Implementing New Aviation Technology
October 24, 2012
Bringing new aviation technologies to market and ensuring that these technologies are implemented safely and easily poses significant challenges for both industry and government. The United States operates over 300 domestic airlines, each with its own fleet and legacy systems. The air traffic control system includes hundreds of staffed facilities and thousands of employees all over the U.S. Pilots need to be trained in new technologies to operate their planes safely. The multiple stakeholders involved in a well-run national airspace make the technology integration process a complex undertaking.
This is where Volpe steps in.
In August, over 100 representatives from the airline industry and government gathered for the Air Transport Association's communications and navigation information exchange. Hosted for the third year by Volpe, The National Transportation Systems Center, in Cambridge, Massachusetts, participants from across the U.S. and abroad engaged in topics ranging from the technical—for instance, the human factors considerations of data communications technologies—to the broad—including the status for Japan's air traffic management system. Industry participants such as JetBlue, United Airlines, and FedEx engaged in frank discussions about the challenges involved in implementing innovative new technologies that will have impacts on aviation safety and efficiency. Volpe staff was on hand to facilitate discussions.
Volpe technical experts Drs. Divya Chandra and Kim Cardosi also presented on their human factors research during this exchange. Dr. Chandra, a pre-eminent expert on flight deck technology design and evaluation, presented on her most recent research with aeronautical chart formatting to alleviate cognitive load on pilots. She and other staff at Volpe are working to develop guidelines to lessen the procedural complexity of tasks, such as checking in with air traffic control. This research, like her work in the past, will impact international standards.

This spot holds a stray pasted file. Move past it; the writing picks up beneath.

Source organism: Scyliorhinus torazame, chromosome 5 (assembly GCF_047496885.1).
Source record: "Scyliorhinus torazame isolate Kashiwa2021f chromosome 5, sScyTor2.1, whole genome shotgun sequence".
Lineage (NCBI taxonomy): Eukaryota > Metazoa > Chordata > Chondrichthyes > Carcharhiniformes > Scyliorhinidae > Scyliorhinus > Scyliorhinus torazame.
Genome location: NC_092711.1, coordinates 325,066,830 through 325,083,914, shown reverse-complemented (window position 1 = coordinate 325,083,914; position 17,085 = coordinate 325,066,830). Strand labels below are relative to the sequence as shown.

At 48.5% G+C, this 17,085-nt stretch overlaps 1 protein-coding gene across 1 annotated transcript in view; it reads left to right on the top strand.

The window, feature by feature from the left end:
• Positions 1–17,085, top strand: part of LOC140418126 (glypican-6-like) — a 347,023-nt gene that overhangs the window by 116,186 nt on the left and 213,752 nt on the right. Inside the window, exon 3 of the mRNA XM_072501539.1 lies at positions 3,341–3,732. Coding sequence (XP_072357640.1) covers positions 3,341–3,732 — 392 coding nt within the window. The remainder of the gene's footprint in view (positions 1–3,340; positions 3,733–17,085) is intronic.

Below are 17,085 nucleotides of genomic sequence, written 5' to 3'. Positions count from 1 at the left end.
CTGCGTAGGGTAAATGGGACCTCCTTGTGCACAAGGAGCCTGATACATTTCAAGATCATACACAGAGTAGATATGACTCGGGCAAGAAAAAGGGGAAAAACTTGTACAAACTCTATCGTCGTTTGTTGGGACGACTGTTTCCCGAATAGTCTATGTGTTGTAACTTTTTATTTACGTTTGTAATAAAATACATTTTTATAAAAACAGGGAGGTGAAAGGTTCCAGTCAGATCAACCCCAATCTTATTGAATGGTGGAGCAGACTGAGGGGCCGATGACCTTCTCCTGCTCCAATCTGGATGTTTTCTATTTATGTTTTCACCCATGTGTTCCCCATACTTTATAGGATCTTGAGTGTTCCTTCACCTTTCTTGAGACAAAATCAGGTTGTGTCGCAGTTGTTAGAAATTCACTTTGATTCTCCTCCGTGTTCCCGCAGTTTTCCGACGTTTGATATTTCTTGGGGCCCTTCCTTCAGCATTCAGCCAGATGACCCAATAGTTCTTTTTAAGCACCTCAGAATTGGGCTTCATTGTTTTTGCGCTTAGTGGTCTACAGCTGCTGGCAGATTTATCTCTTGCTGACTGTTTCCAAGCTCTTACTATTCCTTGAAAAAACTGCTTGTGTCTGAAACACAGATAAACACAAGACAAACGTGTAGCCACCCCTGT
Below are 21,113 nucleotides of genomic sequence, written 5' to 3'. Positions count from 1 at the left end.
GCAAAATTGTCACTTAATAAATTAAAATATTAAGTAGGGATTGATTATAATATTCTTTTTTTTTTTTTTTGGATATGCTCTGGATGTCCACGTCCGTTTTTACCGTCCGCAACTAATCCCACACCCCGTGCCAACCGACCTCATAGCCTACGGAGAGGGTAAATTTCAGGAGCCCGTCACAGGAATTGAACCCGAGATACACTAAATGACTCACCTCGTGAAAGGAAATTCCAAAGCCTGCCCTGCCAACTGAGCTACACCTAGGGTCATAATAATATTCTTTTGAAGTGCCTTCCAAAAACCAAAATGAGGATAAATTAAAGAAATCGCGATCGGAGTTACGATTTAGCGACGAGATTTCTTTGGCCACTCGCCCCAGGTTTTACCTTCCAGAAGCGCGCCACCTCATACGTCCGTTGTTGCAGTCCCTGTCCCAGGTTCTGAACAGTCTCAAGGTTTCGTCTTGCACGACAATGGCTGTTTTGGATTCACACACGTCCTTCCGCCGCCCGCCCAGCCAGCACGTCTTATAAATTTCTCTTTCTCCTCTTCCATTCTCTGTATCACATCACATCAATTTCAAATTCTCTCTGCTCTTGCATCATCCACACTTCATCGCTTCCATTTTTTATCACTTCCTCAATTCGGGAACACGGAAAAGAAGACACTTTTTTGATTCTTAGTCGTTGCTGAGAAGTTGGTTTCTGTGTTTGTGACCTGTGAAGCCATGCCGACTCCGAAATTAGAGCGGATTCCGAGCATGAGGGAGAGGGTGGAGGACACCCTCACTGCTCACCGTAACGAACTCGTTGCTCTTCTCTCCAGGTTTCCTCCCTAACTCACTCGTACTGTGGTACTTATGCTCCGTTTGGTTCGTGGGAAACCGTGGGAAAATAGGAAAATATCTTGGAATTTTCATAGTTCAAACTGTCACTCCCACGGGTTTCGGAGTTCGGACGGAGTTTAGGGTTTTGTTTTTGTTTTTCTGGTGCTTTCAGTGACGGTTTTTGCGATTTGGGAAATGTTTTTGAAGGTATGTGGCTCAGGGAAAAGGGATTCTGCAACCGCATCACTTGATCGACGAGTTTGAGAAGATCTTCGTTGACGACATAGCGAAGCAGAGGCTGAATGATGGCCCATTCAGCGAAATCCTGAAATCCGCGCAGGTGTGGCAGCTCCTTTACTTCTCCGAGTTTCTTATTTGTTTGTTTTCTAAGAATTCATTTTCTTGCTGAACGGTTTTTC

Dr. Cardosi, a national expert in aviation human factors, presented on the human factors considerations for data communications, the text-based communication system that is being rolled out with NextGen. She is working on developing procedures and system design guidelines to mitigate pilot and air traffic controller errors. This involves working with pilots and controllers, both domestically and internationally, to improve current data communications and enable future NextGen applications to succeed globally.
"We help represent the users—pilots and controllers—in the design of the system, but we also help protect the users from themselves by designing safety nets in the equipment and procedures to minimize the chances of human error, and help to prevent human error—some of which is inevitable—from propagating through the system and resulting in an adverse event," said Dr. Cardosi.
Air traffic controllers, pilots, industry, government, and other key stakeholders must work together to ensure the safe implementation of new technologies in the world's largest national airspace. In a system with so many players, frank and open exchange of information is of the utmost importance. Drs. Cardosi, Chandra, and other Volpe staff are continually working to engage stakeholders across the system, ensuring that innovations materialize into safe, smart, sustainable technologies.
Drs. Cardosi's and Chandra's recent work:
- Human factors research on performance-based navigation instrument procedures for NextGEN, Digital Avionics System Conferences, October 2012.
- Evaluating a de-cluttering technique for NextGen RNAV and RNP charts, Digital Avionics System Conference, October 2012.
- Similar Call Signs presentation at Partnership for Safety Meeting, 2010.
- Runway Safety in the Air Traffic Control Quarterly, February 2010.